Multiracial Asian Americans in Visual Culture
Representations of mixed race Asian Americans in popular culture
Cloth – $110
Paper – $30
eBook – $19.95
Series: The Asian American Experience
About the BookIn this first book-length study of media images of multiracial Asian Americans, Leilani Nishime traces the codes that alternatively enable and prevent audiences from recognizing the multiracial status of Asian Americans. Nishime's perceptive readings of popular media--movies, television shows, magazine articles, and artwork--indicate how and why the viewing public often fails to identify multiracial Asian Americans. Using actor Keanu Reeves, golfer Tiger Woods, and the television show Battlestar Galactica as examples, Nishime suggests that this failure is tied to gender, sexuality, and post-racial politics. In contrast to these representations, Nishime provides a set of alternative moments when audiences can view multiracial Asians as multiracial. Through a consideration of the Matrix trilogy, reality TV star Kimora Lee Simmons, and the artwork of Kip Fulbeck, these examples highlight both the perils and benefits of racial visibility, uncovering our society's ways of constructing racial categories. Throughout this incisive study, Nishime offers nuanced interpretations that open the door to a new and productive understanding of race in America.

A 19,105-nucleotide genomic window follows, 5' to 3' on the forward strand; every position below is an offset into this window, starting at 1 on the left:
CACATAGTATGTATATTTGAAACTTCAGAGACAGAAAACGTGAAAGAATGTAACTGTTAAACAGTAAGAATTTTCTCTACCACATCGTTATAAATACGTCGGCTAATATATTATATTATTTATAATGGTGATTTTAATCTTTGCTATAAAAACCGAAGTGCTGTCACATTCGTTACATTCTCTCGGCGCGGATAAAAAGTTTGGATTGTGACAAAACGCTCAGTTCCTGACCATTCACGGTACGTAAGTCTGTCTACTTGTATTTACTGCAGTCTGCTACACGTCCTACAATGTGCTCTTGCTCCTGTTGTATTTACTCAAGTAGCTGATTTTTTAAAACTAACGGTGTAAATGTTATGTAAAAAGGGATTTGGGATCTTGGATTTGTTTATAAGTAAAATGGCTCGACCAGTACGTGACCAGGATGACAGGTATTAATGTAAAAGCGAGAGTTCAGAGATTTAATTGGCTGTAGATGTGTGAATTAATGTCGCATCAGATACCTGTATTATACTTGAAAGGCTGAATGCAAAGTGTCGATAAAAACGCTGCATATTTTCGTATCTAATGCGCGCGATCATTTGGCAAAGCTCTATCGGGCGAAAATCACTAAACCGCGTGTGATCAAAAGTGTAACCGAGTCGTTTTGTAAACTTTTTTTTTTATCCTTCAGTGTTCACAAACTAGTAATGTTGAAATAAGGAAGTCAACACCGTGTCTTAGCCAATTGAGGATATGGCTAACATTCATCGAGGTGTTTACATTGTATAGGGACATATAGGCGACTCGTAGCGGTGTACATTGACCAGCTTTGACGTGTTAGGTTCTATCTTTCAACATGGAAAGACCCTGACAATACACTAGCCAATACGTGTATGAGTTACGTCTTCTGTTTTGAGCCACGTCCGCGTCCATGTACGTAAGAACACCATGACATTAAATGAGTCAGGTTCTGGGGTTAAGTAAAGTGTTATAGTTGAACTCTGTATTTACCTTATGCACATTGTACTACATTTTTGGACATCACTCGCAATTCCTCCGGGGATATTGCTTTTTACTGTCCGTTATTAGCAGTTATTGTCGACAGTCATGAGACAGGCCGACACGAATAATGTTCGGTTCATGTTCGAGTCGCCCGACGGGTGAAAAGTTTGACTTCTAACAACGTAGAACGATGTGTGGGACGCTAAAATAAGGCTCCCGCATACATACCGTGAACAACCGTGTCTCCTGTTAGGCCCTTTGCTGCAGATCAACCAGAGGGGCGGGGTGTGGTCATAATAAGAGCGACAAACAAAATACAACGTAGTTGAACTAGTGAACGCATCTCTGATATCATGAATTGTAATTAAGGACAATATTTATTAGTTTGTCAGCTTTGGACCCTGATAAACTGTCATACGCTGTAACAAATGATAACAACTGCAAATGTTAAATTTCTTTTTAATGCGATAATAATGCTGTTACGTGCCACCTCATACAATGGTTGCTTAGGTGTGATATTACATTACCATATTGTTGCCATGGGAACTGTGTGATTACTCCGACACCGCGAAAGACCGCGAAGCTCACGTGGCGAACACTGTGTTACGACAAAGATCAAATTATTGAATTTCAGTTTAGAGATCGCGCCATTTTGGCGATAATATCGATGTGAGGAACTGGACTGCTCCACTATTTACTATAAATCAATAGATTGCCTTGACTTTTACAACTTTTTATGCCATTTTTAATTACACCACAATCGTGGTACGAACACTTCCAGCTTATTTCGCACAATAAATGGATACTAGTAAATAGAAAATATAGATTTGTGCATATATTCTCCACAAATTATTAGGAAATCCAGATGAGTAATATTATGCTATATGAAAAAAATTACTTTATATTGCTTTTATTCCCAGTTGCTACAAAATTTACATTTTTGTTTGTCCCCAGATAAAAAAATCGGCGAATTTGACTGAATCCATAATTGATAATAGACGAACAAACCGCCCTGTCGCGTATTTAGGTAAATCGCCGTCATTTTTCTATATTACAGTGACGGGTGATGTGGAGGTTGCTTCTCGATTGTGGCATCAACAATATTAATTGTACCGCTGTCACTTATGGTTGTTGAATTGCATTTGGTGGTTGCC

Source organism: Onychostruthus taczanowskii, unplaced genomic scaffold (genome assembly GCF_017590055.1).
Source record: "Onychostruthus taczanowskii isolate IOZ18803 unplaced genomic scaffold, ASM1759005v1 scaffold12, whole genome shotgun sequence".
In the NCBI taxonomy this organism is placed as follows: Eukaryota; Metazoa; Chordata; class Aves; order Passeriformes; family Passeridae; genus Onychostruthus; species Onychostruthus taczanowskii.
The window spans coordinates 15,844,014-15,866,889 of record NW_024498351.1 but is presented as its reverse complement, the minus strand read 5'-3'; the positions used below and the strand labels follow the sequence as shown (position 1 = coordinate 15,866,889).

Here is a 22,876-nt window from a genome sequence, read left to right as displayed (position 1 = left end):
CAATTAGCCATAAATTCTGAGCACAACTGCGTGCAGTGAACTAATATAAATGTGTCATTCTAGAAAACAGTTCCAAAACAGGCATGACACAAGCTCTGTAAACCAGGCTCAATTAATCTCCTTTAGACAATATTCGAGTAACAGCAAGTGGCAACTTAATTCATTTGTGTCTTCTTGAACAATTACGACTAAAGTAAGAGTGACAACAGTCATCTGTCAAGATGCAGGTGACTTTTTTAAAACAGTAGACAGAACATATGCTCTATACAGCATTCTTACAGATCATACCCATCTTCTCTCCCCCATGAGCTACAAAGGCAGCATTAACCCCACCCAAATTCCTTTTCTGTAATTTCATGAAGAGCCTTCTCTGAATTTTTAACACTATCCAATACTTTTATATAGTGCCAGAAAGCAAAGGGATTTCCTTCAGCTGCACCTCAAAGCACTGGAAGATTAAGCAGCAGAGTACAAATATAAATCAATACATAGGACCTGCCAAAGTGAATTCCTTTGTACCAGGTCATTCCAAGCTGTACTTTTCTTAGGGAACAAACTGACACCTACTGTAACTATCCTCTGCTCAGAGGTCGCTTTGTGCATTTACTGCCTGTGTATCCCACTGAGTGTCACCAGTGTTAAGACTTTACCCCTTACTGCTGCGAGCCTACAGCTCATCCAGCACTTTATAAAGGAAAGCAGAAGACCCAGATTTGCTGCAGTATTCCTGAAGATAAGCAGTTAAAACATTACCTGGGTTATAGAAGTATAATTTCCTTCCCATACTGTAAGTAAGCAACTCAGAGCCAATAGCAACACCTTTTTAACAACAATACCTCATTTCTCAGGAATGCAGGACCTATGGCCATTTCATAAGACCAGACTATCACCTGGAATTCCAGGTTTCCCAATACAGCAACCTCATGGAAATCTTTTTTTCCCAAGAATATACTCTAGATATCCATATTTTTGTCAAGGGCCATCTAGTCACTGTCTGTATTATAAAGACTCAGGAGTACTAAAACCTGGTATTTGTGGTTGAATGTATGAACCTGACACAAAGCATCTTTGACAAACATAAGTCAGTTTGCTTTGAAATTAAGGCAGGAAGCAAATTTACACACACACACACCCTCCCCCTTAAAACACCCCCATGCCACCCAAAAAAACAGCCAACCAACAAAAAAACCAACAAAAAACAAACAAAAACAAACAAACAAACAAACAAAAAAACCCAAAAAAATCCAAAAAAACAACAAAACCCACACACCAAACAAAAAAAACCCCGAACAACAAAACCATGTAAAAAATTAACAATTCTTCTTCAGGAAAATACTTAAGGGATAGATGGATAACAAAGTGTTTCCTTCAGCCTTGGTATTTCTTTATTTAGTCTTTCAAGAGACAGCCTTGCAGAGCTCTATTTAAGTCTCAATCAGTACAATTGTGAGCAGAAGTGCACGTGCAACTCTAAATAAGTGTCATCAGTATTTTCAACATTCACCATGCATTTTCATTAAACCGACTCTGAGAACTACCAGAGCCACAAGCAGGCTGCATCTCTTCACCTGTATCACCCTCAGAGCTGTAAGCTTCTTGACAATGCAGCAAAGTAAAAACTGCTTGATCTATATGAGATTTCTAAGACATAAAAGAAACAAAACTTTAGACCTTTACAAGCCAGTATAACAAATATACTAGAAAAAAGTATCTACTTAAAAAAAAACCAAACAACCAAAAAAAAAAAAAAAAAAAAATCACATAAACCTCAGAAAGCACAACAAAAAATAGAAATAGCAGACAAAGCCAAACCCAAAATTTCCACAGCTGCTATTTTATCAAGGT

About the AuthorLeilani Nishime is an assistant professor of communications at the University of Washington and the coeditor of East Main Street: Asian American Popular Culture.
Reviews"Nishime makes a compelling argument for productive possibilities in the way that we understand multiracial bodies and narratives. This fascinating, elegant book provides a model for doing this kind of analysis and creating new narratives so that these possibilities may one day be realized."--Feminist Media Studies
,br>"In the case of Undercover Asian, Nishime's critical intervention cannot be overstated. Her book compels readers to see multiracial Asian Americans, to understand their function in discourses of popular culture, to contextualize the place of multiracial Asian Americans in contemporary society, and to challenge our ideas of race and racialization."--Asian Diasporic Visual Cultures and the Americas
"Nishime's persuasive, well-grounded analysis yields genuinely brilliant insights regarding the pitfalls and possibilities of multiracial visibility in contemporary media culture. Lucidly written with appealing attention to popular texts, this is the sort of book that moves multiracial and Asian American studies in interesting and engaging new directions."--Glen Mimura, author of Ghostlife of Third Cinema: Asian American Film and Video